The price is fixed: Toppers Pizza tests the waters with a new pricing model for unlimited toppings
We asked Toppers’ VP of marketing how offering unlimited toppings for one price affected the company’s overall sales and food costs.
Last August, Whitewater, Wisconsin-based Toppers Pizza launched a “Straight-Up Pricing” model in all 76 of its stores. According to vice president of marketing Scott Iversen, any pizza with more than two toppings now costs the same, regardless of how many toppings a customer piles onto his pie—and Toppers offers 30-plus toppings to choose from.
When PMQ heard this news, we wanted to know how the unlimited-topping change affected Toppers’ food costs, what the brand’s franchisees thought, and if sales increased or decreased. Iverson answers all of our questions and more in this exclusive—and insightful—interview. Could your pizzeria be a candidate for fixed pricing, too?
PMQ: Why did Toppers decide to try a fixed price for unlimited toppings?
Scott Iversen: It was born out of the idea that customers want to be able to customize everything. If you look at the successes of the Chipotles of the world, guests are making their food their own creation. Pizza has always been a customizable food, but we have, as an industry, taught people that in order to customize it, we’re going to penalize you by charging you for every topping. We just wanted to make it very simple and say that Toppers is the place you could come and customize to your heart’s content for one price—straight up.
PMQ: Was this inspired by fast-casual pizzerias that use a similar pricing model?
Iversen: Yes, that was a place of inspiration. In many ways, we’ve been doing things that the fast-casual pizza players have done for a long time, such as offering unusual toppings like tater tots, macaroni and garlic-roasted tomatoes.
Under Toppers Pizza’s new pricing model, customers no longer have to pay extra for pies with more than two toppings.
PMQ: How did online orders play into the menu change?
Iversen: We do about 50% of our transactions online and noticed that online consumers were customizing their pizzas even more than those calling in. Just like in a fast-casual environment when you walk down the line and tell them what you want, you do a similar thing online when you choose toppings. It’s much easier to create what you want when you aren’t restricted.
PMQ: How has your bottom line been affected now that customers can get unlimited toppings?
Iversen: It’s been great. Our transactions (since the pricing change) were up about 3% versus the prior year. Our order counts are up in a time when the entire restaurant industry is fighting for order counts.
PMQ: How have customers reacted?
Iversen: The change has improved the value perception for our customers. We’ve seen not only new customers, but current customers coming back more often. They’re reporting to us that they think the value is better because we’re unleashing them. We’re saying, “Do what you want,” and we’ve priced the menu so that it works.
PMQ: How has this pricing model affected your food cost?
Iversen: We studied this quite a bit and tried the unlimited toppings in a few test markets prior to launching it across the system. Our ideal food cost changed by about half a percent. Not significant.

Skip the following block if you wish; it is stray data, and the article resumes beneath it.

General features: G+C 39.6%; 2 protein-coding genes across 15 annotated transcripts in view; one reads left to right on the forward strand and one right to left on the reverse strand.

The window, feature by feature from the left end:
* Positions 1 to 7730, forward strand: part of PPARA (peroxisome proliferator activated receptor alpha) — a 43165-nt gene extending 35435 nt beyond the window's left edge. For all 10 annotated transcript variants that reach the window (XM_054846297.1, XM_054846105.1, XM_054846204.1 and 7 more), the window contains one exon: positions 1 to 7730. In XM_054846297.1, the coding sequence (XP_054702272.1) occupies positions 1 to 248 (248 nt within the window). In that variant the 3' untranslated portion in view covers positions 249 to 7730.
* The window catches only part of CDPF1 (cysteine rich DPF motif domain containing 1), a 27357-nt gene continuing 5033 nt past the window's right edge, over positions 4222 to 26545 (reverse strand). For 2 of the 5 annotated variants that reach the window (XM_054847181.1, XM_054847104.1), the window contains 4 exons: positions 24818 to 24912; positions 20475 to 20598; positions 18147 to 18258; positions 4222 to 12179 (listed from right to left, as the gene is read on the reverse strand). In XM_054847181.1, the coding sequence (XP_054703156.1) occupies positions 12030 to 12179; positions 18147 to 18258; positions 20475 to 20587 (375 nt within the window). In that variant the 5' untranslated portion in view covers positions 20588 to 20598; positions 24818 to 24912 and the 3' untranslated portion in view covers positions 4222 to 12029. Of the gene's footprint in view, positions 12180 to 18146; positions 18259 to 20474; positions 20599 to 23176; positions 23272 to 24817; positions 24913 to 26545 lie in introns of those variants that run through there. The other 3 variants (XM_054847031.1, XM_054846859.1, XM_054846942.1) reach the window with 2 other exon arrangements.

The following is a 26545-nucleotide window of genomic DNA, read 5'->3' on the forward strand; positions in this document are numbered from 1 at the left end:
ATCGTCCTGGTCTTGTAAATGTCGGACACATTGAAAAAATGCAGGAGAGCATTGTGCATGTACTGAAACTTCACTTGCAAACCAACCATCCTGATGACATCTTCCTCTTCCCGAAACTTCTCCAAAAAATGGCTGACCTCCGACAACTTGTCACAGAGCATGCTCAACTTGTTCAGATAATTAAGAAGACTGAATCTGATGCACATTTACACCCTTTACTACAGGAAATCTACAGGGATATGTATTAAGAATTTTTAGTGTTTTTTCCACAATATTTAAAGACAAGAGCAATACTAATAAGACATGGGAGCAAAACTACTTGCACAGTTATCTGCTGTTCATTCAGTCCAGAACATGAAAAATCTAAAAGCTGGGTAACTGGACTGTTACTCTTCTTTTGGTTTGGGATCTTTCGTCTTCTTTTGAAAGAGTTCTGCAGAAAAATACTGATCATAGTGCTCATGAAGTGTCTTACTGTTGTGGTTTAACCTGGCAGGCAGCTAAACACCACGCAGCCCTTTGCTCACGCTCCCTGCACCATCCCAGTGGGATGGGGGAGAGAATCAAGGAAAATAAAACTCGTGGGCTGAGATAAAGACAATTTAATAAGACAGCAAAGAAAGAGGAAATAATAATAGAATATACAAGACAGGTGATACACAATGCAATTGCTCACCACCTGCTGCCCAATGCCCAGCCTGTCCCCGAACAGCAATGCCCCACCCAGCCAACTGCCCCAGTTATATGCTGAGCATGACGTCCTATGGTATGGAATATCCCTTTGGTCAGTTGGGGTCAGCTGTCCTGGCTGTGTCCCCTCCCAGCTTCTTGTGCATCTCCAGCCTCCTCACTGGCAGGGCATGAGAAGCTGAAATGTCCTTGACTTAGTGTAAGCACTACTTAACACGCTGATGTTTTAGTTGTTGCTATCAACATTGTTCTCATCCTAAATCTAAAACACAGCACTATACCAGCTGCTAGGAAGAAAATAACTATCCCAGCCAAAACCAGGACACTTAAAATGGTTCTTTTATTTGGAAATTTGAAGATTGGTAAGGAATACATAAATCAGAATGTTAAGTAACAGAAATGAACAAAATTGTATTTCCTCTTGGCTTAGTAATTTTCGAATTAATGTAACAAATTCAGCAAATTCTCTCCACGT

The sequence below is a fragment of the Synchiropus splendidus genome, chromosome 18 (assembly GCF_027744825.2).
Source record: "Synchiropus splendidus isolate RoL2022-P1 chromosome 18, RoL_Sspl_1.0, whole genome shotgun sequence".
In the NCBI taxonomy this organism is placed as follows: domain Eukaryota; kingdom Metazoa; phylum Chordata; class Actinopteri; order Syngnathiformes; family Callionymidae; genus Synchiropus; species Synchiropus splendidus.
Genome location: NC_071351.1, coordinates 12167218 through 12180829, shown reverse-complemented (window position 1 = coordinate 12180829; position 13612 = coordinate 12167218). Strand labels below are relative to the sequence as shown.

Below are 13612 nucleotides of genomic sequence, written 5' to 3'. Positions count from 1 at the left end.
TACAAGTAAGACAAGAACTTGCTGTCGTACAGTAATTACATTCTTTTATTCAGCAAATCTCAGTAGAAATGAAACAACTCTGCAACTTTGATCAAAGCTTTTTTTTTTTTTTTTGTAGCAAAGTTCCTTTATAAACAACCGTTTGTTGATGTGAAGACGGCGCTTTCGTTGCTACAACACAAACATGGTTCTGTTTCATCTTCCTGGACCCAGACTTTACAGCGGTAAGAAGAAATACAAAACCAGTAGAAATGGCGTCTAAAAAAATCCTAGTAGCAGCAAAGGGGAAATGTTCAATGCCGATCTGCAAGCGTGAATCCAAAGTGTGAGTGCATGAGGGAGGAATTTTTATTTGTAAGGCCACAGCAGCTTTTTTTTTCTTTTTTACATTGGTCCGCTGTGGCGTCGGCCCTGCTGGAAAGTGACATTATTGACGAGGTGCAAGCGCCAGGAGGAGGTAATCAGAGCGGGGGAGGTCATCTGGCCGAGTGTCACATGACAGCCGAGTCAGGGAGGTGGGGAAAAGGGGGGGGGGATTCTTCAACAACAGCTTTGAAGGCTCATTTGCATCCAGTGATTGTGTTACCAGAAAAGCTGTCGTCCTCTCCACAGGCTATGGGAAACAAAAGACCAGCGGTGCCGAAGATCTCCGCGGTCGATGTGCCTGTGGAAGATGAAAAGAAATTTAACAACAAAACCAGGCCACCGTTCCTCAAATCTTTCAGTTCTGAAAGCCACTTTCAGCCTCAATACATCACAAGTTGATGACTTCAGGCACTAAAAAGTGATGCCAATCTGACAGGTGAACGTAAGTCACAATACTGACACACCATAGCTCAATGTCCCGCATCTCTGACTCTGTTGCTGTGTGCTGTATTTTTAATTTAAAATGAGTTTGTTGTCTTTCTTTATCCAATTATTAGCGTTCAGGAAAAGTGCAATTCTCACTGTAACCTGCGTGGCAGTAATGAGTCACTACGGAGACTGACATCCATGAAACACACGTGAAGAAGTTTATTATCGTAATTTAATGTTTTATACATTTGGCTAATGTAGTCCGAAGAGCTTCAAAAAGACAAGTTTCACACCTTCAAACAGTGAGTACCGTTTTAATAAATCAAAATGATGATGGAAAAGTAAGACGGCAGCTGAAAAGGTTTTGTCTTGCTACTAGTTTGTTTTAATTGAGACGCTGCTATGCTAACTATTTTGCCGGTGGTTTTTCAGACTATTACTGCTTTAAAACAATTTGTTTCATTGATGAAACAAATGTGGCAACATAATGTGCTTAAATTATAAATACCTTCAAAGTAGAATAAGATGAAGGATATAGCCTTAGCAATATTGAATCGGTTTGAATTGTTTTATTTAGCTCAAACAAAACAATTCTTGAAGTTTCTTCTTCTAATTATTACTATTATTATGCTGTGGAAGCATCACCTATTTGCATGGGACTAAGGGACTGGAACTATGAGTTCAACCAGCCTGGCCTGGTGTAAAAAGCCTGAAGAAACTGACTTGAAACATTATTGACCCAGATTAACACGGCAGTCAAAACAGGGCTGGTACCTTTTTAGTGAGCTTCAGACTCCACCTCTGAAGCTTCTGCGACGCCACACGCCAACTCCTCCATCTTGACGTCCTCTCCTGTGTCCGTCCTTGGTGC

PMQ: What’s the average number of toppings that customers order?
Iversen: Prior to the change, the average number of toppings per order was probably two to three. After the change, it increased to three to four. It didn’t change dramatically, but perception-wise, people think they’ll go ahead and add that extra topping they wouldn’t have before. It’s about giving the customer what they want and eliminating the feeling of being nickle-and-dimed.
PMQ: In the worst-case scenario, how many customers will pile on every topping?
Iversen: Well, you see it occasionally. Almost every single one of those is an online order. An order will pop up on the screen that has, like, 30 toppings. Of course, we did a lot of training with the team so they know how to reach out and help the customer understand that the pizza won’t cook with 30 toppings on it. When you really dig into the numbers, though, this happens less than 1% of the time.
Toppers Pizza has long been known for its unique toppings and innovative specialty pies.
PMQ: What was the franchisee reaction?
Iversen: We thought there would be more nervousness, but we had already tested it for six months and were able to show franchisees the impact on food costs and that it raised order counts, so they felt good about it.
PMQ: Did menu prices change?
Iversen: They did, but, for the most part, they went down. We intentionally lowered base menu prices at most locations as part of the “Straight-Up Pricing” launch to help improve our overall value perception. The average menu price decrease was by one dollar at most stores. Our overall food cost increased by only about .25%, mostly because, during the periods prior to the rollout of “Straight-Up Pricing,” we implemented some portioning changes in anticipation of customers increasing their average number of toppings. The net result was, our order counts were up significantly, our average check was down by an average of 65 cents, and food costs increased by .25% on average. All in all, the decrease in average check and increased food costs were more than offset by the number of increased orders. We are very excited about the momentum we’ve created for 2017.
PMQ: Have you found any other traditional pizzerias doing something similar?
Iversen: Not that we’ve found. A big reason we jumped on it is so we could be known as that pizza place that doesn’t charge for toppings. It’s working for fast-casual restaurants in that you get to personalize and customize, very simply, with a fixed price. Besides, we’re Toppers, and we’re all about toppings!